Photos of the house and other related images.

3850 East New York Street

3850 East New York Street

3850 East New York Street is now a parking lot for the Fellowship Baptist Church (the red-brick building on the left).

It sits on the corner of North Denny Street and East New York Street.

Up until recently, it was a gravel lot. However, it has since been paved over.

Gertrude Baniszewski's house

Gertrude Baniszewski's house

This is a "then and now" image of Gertrude Baniszewski's house.

When the details about Sylvia Likens' case finally came to light, neighbors began calling it the House of Evil and the Torture House.

The Google Street View image at the bottom was captured in August 2019.



The property was torn down in April 2009.

Locals said that it sat vacant for years at a time and had gradually become dilapidated. Over the decades, it picked up a bad reputation for drug use, prostitution, teenage drinking, and other anti-social activity.

Although there were short-lived plans to transform it into a women's shelter, it was soon determined that the renovation work would cost too much.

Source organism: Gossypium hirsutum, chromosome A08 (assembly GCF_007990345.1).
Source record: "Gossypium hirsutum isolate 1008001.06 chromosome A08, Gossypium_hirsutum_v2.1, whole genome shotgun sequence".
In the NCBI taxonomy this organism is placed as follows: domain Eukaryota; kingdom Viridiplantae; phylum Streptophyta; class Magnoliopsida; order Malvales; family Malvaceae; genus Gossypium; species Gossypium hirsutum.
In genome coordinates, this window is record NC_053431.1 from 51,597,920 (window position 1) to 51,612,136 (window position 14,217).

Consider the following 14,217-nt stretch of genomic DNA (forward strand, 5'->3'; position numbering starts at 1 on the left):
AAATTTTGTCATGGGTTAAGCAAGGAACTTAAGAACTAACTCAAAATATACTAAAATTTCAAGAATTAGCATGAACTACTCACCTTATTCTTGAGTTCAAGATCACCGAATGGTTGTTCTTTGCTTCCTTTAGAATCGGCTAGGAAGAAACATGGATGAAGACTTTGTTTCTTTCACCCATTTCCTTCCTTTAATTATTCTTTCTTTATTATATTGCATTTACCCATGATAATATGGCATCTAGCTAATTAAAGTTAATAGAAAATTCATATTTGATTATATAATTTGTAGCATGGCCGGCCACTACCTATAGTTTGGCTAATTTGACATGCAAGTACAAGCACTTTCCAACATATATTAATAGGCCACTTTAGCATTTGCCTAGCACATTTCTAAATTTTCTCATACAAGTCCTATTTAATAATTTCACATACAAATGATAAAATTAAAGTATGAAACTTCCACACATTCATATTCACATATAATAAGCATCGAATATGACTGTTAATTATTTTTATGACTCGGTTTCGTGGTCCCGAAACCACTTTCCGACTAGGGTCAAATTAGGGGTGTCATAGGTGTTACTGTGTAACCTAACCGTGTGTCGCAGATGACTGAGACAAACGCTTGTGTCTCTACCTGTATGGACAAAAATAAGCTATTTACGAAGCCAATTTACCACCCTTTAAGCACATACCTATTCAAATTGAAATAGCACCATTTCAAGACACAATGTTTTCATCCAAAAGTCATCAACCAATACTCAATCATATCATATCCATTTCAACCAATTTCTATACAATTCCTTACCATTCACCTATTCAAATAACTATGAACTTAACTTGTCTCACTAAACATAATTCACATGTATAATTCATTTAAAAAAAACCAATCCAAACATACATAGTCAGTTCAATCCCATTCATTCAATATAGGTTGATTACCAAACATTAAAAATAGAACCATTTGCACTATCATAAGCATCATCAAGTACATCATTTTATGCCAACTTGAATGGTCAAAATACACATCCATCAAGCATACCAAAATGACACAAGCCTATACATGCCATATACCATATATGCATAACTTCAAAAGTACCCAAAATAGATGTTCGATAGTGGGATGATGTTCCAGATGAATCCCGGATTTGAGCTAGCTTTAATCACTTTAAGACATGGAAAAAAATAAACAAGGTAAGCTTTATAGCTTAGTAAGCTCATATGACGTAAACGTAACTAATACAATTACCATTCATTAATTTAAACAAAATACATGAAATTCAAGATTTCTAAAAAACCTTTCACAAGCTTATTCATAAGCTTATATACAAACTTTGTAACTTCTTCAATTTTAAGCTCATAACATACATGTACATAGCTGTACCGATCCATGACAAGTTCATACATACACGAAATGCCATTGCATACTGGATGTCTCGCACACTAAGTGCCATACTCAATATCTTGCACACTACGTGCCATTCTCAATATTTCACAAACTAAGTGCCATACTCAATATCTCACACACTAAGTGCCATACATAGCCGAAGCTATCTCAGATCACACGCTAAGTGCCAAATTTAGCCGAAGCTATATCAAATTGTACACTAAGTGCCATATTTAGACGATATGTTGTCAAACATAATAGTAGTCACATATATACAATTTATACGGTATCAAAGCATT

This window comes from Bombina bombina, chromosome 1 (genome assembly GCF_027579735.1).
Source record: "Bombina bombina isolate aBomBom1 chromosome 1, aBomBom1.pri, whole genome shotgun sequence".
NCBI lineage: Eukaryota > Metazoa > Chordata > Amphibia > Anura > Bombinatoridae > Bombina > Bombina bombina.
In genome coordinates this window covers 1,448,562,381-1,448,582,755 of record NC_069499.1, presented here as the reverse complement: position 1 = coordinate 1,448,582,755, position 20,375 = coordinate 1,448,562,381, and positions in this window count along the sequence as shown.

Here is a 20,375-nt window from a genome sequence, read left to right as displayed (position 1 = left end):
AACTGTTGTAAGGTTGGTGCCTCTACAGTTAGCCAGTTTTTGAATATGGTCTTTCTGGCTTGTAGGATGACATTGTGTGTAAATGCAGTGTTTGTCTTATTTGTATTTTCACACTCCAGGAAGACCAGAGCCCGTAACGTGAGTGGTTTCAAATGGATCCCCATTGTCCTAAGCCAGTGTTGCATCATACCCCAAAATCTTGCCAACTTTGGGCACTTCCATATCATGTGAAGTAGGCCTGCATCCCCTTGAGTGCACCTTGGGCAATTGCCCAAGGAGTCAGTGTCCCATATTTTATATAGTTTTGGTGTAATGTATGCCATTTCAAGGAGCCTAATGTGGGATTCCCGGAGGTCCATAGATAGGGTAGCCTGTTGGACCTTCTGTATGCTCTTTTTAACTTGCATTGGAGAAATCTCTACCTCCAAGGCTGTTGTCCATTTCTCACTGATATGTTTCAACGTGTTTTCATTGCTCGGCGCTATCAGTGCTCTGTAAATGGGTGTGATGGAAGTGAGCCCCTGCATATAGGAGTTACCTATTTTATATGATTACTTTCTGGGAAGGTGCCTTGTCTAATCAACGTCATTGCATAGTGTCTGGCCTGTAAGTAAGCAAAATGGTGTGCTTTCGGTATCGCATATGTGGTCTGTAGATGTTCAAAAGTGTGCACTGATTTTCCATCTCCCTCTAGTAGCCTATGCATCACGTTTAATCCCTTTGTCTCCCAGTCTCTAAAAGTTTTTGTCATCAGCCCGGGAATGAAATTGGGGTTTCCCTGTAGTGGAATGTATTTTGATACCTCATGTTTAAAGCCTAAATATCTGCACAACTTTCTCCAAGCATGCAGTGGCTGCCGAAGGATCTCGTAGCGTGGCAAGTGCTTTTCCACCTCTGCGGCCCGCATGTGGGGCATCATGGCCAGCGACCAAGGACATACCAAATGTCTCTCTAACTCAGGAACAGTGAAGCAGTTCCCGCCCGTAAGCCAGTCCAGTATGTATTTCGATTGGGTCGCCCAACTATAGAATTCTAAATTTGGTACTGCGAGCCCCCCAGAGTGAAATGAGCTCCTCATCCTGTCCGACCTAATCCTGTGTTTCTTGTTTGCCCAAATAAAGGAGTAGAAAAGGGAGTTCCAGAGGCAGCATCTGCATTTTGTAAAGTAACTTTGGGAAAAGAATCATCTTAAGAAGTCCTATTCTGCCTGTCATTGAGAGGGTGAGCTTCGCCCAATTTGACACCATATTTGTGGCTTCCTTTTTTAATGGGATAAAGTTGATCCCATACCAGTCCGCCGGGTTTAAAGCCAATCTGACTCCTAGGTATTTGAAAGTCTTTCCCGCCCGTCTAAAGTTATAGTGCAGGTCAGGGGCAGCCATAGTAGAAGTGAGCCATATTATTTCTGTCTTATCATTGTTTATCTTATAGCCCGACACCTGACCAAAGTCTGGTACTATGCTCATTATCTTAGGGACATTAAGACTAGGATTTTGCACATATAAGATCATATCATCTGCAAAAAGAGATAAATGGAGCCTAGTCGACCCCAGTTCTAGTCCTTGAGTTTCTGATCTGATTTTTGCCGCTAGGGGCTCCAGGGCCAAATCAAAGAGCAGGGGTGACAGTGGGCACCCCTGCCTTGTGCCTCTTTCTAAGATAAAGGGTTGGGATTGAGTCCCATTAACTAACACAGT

Sylvia and Jenny Likens

Sylvia and Jenny Likens

Sylvia and Jenny Likens began staying with Baniszewski after their parents decided to work on the east coast.

Jenny went on to marry and have two children. However, she was so traumatized by her experience that she suffered from anxiety her entire life.

Notably, she refused to blame her parents for the ordeal, as Baniszewski had promised to take good care of her and Sylvia.

On June 23rd, 2004, she died of a heart attack at the age of 54.

Gertrude Baniszewski

Gertrude Baniszewski

Gertrude Baniszewski was convicted of first-degree murder and sentenced to life in prison without parole.

She was found guilty a second time during a retrial in 1971. However, her sentence was reduced.